You’re above comment is very informative. I’ve always read that oats should not be given to a horse with PSSM. In the past I used to give my horse a cup of oats with her food but then stopped when I did more reading. She had no adverse affects to the oats that I could tell. I’m going to start giving her a cup of oats again going forward. Thanks for the great info!

  4. Kristi Reply

    I am wondering. This article really made me think. What is the average life span for a horse these days? Closer to twenty or closer to thirty?
    I ask because my friend Charisse collected purebred Appaloosas for the past 12 years. I have collected a mixed bag of rescues Shetland to mini to sport to racing to draft.
    She feeds nothing but hay and a bit of grain in the winter to help keep weight on.
    I start out feeding nothing but hay, however, over the years I start adding whole grain and supplements and finally pelleted feed with as many nutrients in it as possible to correct whatever I perceive is going wrong. I treat them all very individually.
    This is the crux: her oldest horse has lived to age 22. Most of her horses die 18-20.
    Mine have lived as long as 41 years. I have a trotter currently 38, a stallion currently 34, I had a draft live to be 31. I’ve also had them go as early as 20-21 because of what we would typically call human diseases like lung cancer and renal failure.
    Is the idea that I’m starting off feeding like you suggest then progressing to individual necessary feeding helping?
    I’ve had 30 equines over the years and Charisse has had 10. The population is not enough to draw any conclusions

    • Tom Schell Reply

      Hi Kristi,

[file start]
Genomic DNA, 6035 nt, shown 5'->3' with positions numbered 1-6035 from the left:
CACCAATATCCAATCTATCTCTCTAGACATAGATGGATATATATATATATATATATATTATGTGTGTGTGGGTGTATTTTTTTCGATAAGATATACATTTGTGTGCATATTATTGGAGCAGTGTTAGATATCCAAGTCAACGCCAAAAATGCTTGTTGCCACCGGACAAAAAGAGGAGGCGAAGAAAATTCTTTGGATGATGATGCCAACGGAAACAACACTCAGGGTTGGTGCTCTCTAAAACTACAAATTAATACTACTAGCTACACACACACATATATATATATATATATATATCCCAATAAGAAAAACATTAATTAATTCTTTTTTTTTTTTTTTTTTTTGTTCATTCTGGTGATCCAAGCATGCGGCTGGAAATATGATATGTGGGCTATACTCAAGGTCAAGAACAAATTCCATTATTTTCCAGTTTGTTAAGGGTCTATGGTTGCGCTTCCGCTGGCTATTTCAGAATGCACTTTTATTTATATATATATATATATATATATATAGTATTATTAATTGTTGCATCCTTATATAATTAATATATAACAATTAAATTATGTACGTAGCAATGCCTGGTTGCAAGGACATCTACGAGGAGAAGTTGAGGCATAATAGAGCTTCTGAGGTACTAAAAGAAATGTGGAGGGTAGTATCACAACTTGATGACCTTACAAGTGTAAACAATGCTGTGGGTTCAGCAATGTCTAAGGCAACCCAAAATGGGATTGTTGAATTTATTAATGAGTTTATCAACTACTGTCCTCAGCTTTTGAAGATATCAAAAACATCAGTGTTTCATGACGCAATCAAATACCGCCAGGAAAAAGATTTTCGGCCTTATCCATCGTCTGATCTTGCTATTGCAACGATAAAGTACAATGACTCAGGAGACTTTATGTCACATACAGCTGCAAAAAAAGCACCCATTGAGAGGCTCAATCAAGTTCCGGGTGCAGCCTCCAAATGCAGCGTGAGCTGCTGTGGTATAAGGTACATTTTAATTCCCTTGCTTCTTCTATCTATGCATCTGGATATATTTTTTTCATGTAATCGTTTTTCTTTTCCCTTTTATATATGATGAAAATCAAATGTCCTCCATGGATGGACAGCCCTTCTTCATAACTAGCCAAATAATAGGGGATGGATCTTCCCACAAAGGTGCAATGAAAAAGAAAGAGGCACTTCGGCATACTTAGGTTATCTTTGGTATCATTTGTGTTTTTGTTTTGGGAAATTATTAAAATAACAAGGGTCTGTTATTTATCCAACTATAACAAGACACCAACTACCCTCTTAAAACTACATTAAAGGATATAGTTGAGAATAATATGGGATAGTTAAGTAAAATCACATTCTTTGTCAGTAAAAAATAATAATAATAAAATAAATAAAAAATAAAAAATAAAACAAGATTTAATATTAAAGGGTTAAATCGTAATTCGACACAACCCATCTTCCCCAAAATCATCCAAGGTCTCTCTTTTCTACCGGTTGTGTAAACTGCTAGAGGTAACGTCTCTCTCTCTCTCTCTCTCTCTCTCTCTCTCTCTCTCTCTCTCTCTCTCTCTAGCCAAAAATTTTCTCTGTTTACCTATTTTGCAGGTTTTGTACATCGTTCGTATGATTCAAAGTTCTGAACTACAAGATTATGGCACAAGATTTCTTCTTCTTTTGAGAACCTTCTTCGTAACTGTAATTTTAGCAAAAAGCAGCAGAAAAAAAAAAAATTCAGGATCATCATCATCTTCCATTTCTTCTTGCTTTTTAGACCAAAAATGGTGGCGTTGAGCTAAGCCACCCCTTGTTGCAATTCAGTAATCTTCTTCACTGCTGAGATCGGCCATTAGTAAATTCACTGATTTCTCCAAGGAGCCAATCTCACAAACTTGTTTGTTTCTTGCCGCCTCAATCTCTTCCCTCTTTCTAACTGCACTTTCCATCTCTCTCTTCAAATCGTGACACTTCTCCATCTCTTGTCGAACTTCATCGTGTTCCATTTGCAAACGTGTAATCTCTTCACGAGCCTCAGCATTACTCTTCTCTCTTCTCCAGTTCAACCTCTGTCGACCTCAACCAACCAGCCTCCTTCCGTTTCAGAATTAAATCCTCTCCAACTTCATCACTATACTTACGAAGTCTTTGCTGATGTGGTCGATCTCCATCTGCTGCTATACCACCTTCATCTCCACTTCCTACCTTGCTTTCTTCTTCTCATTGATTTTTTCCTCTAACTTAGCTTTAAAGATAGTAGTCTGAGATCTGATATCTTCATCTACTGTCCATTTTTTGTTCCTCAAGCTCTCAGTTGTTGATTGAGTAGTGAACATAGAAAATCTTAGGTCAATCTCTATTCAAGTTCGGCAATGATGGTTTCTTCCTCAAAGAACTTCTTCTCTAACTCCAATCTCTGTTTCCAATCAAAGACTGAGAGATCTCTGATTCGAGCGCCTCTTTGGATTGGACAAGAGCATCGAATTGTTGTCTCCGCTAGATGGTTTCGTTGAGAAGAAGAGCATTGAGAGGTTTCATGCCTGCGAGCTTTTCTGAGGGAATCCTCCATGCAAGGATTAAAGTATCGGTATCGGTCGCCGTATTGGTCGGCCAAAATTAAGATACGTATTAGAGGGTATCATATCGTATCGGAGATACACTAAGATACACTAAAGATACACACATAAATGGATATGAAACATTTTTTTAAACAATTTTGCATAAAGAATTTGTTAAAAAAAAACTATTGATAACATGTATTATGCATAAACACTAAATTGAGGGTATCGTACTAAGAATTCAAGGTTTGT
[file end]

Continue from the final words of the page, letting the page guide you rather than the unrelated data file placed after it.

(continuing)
That is a good question and observation on your end. The oldest horse I have seen as a veterinarian was 42 years old and was owned by an elderly woman. Never ridden, kept on pasture and fed apples with intermittent whole oats. I euthanized him, but can’t recall the reasoning. In either case, health and disease are influenced by many factors. Some would say ‘genes’ determine longevity and risk of disease, and this is correct, however genes are themselves regulated by environment, diet and other epigenetic factors. The chosen diet can turn on or turn off certain genes, which then can create health and lameness concerns, impacting cellular health and function. Other factors, such as stress, can likewise do the same. So, by making proper food choices along with other modifications, such as stress, certain negative genes can potentially be kept quiet, while more health promoting genes activated. One has to remember that the process of inflammation itself, is due to gene activation, which then contributes to almost every negative health and lameness condition. Thus, through a proper diet, environmental modification, and proper supplementation, the inflammatory gene activations can be potentially modified to impact longevity, health and soundness. Thank you!